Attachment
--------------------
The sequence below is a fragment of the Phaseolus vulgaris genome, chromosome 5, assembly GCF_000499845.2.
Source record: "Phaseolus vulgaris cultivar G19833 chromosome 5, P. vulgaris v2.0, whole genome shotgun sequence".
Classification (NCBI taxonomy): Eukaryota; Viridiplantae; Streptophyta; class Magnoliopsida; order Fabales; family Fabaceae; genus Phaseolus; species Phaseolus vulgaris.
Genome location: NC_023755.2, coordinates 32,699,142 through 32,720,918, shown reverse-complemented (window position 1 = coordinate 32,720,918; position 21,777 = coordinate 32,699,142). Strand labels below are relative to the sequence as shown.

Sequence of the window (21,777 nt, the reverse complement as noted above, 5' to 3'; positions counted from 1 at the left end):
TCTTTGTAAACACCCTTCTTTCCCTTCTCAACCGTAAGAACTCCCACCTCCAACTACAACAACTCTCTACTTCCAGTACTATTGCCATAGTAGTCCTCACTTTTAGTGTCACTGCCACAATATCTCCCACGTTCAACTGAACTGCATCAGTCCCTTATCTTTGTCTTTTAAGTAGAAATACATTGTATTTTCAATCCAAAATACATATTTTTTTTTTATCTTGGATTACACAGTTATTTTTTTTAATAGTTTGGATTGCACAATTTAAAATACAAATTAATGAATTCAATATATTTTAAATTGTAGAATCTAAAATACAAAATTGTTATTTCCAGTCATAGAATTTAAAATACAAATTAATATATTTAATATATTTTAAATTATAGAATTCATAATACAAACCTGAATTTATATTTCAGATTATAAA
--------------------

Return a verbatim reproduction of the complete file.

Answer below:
The sequence below is a fragment of the Phaseolus vulgaris genome, chromosome 5, assembly GCF_000499845.2.
Source record: "Phaseolus vulgaris cultivar G19833 chromosome 5, P. vulgaris v2.0, whole genome shotgun sequence".
Classification (NCBI taxonomy): Eukaryota; Viridiplantae; Streptophyta; class Magnoliopsida; order Fabales; family Fabaceae; genus Phaseolus; species Phaseolus vulgaris.
Genome location: NC_023755.2, coordinates 32,699,142 through 32,720,918, shown reverse-complemented (window position 1 = coordinate 32,720,918; position 21,777 = coordinate 32,699,142). Strand labels below are relative to the sequence as shown.

Sequence of the window (21,777 nt, the reverse complement as noted above, 5' to 3'; positions counted from 1 at the left end):
TCTTTGTAAACACCCTTCTTTCCCTTCTCAACCGTAAGAACTCCCACCTCCAACTACAACAACTCTCTACTTCCAGTACTATTGCCATAGTAGTCCTCACTTTTAGTGTCACTGCCACAATATCTCCCACGTTCAACTGAACTGCATCAGTCCCTTATCTTTGTCTTTTAAGTAGAAATACATTGTATTTTCAATCCAAAATACATATTTTTTTTTTATCTTGGATTACACAGTTATTTTTTTTAATAGTTTGGATTGCACAATTTAAAATACAAATTAATGAATTCAATATATTTTAAATTGTAGAATCTAAAATACAAAATTGTTATTTCCAGTCATAGAATTTAAAATACAAATTAATATATTTAATATATTTTAAATTATAGAATTCATAATACAAACCTGAATTTATATTTCAGATTATAAA